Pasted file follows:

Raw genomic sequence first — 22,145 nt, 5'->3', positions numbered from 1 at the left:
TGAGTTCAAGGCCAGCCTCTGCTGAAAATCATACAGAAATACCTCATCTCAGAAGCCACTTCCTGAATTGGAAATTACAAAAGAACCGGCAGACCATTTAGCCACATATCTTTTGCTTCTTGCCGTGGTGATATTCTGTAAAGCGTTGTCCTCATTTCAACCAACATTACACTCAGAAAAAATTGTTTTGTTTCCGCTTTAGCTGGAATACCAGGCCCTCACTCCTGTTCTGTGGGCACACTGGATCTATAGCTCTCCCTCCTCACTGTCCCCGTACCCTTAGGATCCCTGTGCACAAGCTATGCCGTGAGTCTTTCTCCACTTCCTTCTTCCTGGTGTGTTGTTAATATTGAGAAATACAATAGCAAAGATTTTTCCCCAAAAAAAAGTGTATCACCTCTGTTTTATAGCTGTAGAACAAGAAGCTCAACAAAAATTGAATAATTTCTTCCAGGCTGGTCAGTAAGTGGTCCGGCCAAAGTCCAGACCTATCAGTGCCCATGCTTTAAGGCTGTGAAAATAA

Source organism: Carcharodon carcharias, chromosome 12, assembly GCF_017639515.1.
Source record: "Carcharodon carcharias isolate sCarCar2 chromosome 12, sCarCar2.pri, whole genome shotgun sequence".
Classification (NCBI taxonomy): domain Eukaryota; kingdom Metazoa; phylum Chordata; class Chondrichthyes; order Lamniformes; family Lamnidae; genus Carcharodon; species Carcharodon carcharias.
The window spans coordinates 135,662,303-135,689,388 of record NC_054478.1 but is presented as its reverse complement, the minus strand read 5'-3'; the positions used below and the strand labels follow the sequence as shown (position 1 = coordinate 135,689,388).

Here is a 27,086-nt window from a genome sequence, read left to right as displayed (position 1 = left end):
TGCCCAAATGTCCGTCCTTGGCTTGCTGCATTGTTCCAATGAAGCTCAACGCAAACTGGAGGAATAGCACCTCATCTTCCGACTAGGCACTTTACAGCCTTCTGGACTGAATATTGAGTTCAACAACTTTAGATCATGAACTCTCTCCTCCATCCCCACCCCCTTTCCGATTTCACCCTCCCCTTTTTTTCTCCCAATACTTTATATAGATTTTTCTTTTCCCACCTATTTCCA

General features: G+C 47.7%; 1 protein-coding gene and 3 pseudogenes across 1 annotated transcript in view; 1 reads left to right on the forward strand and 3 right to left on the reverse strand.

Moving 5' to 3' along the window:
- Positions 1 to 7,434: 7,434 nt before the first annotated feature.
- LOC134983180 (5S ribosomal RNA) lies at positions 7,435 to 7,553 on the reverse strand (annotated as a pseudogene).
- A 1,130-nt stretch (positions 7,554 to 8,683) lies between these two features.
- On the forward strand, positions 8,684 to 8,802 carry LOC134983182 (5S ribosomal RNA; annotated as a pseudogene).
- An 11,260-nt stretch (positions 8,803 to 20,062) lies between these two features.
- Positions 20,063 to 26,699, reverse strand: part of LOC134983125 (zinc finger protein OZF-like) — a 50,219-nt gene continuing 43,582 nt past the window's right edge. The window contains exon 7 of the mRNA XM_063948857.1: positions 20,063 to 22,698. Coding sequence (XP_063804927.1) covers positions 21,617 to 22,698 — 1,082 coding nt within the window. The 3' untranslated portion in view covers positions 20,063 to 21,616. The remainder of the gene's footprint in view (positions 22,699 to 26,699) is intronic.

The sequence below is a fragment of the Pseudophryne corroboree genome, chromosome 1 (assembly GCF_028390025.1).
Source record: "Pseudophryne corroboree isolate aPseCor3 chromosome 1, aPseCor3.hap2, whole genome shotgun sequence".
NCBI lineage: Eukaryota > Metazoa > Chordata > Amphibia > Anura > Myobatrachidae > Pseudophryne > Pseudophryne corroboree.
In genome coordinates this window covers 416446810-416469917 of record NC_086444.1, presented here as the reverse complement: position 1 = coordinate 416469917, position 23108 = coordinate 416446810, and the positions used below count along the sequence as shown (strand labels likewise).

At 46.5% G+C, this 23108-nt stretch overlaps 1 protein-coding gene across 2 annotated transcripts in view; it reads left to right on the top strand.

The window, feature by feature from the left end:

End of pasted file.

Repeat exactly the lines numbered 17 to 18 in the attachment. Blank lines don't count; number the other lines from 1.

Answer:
The sequence below is a fragment of the Pseudophryne corroboree genome, chromosome 1 (assembly GCF_028390025.1).
Source record: "Pseudophryne corroboree isolate aPseCor3 chromosome 1, aPseCor3.hap2, whole genome shotgun sequence".